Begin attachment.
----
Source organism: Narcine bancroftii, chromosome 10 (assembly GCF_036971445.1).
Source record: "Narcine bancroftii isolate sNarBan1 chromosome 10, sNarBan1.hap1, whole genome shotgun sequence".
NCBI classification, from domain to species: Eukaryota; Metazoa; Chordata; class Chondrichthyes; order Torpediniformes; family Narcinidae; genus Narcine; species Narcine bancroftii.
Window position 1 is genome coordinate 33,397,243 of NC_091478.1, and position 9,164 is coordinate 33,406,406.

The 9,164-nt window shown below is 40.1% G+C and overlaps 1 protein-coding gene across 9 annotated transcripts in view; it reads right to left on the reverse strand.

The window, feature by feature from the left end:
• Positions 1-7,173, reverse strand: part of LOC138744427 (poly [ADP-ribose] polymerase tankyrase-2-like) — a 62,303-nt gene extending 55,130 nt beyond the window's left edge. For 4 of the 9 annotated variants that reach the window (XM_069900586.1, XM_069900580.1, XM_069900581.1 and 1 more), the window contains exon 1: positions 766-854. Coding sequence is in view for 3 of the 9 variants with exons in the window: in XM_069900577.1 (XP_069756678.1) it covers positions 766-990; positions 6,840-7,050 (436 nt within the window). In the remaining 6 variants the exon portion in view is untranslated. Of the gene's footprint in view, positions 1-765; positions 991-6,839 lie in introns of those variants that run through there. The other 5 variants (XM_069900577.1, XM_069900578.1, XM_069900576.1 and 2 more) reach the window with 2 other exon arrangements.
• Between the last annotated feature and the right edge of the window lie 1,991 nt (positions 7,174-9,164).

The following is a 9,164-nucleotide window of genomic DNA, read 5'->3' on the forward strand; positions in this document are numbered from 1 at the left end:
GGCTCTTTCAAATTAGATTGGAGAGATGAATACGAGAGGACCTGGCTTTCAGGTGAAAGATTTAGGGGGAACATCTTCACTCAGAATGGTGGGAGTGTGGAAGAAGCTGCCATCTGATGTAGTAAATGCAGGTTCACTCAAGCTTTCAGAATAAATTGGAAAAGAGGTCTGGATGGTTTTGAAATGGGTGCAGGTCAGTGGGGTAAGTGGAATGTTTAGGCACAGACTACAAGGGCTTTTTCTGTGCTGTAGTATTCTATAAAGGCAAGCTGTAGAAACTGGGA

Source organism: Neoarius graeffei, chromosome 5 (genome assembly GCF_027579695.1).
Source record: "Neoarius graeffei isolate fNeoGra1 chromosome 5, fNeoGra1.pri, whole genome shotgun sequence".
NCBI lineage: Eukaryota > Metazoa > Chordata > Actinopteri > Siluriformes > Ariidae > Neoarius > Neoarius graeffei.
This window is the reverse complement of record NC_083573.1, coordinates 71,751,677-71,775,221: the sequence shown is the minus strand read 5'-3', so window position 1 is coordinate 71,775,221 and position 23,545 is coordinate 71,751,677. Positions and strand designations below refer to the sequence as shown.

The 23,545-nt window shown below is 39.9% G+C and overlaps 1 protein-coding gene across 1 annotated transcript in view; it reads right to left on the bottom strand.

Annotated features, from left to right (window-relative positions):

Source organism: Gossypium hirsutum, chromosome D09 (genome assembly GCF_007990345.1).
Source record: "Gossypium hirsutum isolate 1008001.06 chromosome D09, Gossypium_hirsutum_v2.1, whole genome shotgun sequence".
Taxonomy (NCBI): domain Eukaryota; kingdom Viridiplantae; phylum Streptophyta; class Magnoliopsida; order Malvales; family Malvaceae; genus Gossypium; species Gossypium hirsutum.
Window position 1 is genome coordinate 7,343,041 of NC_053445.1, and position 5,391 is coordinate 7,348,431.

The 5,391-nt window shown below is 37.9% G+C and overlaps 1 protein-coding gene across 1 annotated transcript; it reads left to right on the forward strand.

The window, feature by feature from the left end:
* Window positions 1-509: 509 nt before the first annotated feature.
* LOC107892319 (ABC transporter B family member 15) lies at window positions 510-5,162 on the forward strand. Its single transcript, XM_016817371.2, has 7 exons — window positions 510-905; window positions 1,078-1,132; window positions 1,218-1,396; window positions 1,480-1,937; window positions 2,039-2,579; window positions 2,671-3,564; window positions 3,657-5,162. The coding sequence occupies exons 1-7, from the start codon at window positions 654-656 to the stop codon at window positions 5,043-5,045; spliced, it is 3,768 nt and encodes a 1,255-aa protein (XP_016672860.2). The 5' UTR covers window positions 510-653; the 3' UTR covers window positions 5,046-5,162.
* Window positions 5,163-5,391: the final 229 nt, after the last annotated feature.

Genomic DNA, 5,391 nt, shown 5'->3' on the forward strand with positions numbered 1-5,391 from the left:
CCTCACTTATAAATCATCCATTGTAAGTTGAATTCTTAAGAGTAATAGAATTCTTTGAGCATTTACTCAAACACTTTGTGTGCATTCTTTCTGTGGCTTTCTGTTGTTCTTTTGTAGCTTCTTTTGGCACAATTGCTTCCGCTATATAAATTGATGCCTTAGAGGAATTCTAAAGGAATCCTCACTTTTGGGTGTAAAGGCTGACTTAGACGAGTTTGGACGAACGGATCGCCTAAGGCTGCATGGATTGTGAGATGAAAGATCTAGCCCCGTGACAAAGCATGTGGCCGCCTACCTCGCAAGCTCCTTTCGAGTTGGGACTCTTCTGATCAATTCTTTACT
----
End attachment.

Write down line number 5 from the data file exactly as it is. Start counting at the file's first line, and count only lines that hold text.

The 9,164-nt window shown below is 40.1% G+C and overlaps 1 protein-coding gene across 9 annotated transcripts in view; it reads right to left on the reverse strand.